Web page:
Adult Christian Education

2021 First Sundays: Faith Formation Schedule

February 7 – Kerry Dearborn – “Confronting Stereotypes and Social Hierarchies:  George MacDonald’s Baptized Imagination”

George MacDonald, Victorian writer who inspired C.S. Lewis and J.R.R. Tolken, challenged gender and racial stereotypes and social hierarchies of his own day. His heroes were women, people with dark skin, those who are poor, houseless, disabled, and uneducated. Because of his love of Jesus, he wrote stories to help us to imagine what it’s like for the last to be first, and the least to be the greatest of all. Our time together will focus primarily on one of his short stories to discuss the way these themes are evident and can help transform our own imaginations.

If possible, please read beforehand “The Day Boy and The Night Girl,” one of his most enchanting stories, available here with reflection questions by Kerry Dearborn appended at the end of the story.  

**Kerry Dearborn is married to Tim Dearborn, and they are deeply grateful for their 3 daughters and their delightful families. Kerry earned her PhD at the University of Aberdeen, focused on theology and Imagination, particularly via George MacDonald’s work. She taught theology at SPU for over 20 years, and has been a member of BPC for over 15 years.  

March 7Kelly Langford – “The Practice of Centering Prayer”

This class will explore contemplative prayer (specifically centering prayer) using the book, The Naked Now: Learning to See as the Mystics See by Richard Rohr as a reference. Rohr presents contemplative prayer as a way to move beyond dualistic thinking (ideas about us/them, in/out, right/wrong) toward the paradox and mystery of God. In a time of great polarization, prayer truly is an excellent place to start (or deepen) our journey as people seeking God. The class will introduce a few key ideas from the book, but will also focus on what the practice of contemplative prayer can look like, including spending some time in silent prayer and reflection on our experience together in the class.

**Kelly Langford is a stay-at-home mom of 4 elementary and middle school children, and a part-time hospital chaplain at UW Medical Center. She is currently very grateful to be rediscovering contemplative prayer and even manages to practice it despite this unique and full season of life. She is finding it necessary to her survival moreso than she ever realized, and is excited to walk alongside others who share an interest in deepening or exploring their prayer lives.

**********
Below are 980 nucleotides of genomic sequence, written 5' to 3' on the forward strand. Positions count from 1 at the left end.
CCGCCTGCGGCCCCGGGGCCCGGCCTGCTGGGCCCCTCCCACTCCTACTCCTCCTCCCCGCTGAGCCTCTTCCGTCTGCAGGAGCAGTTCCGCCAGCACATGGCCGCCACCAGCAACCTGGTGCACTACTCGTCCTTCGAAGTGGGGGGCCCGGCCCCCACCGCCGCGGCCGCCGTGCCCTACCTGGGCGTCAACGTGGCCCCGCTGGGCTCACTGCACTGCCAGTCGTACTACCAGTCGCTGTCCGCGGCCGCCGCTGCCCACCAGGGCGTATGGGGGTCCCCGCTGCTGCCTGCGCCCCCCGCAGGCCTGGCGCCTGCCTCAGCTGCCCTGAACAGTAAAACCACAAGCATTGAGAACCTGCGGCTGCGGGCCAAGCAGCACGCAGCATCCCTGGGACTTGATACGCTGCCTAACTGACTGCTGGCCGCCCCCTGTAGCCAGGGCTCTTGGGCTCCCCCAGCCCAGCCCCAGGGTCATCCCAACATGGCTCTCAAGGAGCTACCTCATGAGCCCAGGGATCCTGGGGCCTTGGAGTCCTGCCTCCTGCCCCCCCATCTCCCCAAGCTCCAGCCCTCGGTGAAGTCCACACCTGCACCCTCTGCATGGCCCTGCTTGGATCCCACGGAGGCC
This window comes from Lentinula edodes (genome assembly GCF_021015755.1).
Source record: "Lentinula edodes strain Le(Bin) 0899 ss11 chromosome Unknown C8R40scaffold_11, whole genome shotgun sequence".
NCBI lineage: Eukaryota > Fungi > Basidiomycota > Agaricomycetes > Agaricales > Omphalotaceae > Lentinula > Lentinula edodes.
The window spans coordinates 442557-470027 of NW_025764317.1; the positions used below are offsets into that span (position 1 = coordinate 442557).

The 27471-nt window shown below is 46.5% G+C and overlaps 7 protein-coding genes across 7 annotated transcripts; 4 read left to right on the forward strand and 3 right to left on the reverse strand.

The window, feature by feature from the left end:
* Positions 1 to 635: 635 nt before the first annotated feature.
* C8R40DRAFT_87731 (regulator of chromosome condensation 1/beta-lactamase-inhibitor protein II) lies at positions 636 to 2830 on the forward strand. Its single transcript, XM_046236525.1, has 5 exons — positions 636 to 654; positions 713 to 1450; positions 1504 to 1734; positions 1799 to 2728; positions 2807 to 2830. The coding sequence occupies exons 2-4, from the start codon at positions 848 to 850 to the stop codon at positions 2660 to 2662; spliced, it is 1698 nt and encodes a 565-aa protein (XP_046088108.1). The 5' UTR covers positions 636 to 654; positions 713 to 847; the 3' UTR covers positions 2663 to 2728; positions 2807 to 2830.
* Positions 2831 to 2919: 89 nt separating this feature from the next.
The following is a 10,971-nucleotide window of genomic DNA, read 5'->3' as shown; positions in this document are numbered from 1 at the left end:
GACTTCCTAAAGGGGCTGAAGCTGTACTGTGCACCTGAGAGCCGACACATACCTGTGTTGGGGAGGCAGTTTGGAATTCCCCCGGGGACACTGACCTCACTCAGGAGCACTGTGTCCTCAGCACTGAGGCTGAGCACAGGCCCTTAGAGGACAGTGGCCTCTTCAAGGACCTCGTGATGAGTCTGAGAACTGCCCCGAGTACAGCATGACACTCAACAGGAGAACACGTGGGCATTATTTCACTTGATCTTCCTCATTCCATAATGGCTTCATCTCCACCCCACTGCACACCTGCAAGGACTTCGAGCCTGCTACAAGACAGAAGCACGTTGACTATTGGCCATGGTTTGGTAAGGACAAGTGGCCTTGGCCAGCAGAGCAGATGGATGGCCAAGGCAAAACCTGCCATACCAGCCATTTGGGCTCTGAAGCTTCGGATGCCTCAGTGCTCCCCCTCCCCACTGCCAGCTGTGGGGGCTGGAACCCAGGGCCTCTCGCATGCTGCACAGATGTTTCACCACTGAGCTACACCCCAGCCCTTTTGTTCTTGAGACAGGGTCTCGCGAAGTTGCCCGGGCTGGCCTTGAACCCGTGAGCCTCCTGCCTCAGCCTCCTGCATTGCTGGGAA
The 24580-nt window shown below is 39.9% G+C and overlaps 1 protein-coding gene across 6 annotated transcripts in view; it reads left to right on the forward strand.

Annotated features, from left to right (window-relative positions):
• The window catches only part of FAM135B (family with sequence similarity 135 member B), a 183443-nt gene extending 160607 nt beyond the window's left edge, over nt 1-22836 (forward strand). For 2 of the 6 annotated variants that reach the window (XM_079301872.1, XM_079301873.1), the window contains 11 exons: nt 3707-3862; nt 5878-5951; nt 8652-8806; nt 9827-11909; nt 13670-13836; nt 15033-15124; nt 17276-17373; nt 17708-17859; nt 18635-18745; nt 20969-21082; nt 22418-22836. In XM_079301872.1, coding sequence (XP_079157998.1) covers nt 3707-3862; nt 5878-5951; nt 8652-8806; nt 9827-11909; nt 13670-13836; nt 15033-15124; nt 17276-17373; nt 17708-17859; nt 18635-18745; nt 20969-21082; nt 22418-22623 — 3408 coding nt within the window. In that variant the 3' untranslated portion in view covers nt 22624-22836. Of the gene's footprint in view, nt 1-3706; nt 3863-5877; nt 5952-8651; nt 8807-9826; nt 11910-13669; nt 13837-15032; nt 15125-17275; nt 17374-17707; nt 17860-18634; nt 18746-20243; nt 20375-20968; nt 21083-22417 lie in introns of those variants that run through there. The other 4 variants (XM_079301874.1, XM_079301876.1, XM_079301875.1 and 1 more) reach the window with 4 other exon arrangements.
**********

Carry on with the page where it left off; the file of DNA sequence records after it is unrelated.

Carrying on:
April 18 – Michael Paulus – “Recovering the Apocalyptic Imagination in the Book of Revelation”

The book of Revelation, often misread if read at all, is one of the strangest books in the Bible. It is also one of the most important books, revealing—with the end in view—how God is making all things new through Jesus Christ. Addressed to seven first-century churches, Revelation presents a vison of how these historical cities participate in a larger narrative about two spiritual cities. Both of these cities are present in the churches’ cities, but they have very different destinies: The deformed city of Babylon is falling as the transformed city of New Jerusalem is arriving. Revelation can help us see how our present cities participate in this same narrative, manifesting the evils of human empires as well as the greater glory and power of God’s kingdom.

**Michael Paulus is dean of the library, assistant provost for educational technology, and associate professor of information studies at Seattle Pacific University. He and his family have been involved at Bethany since moving back to Seattle in 2011. Michael recently completed a doctorate in theology and technology, with a dissertation exploring the apocalyptic imagination as a resource for thinking about the future of artificial intelligence.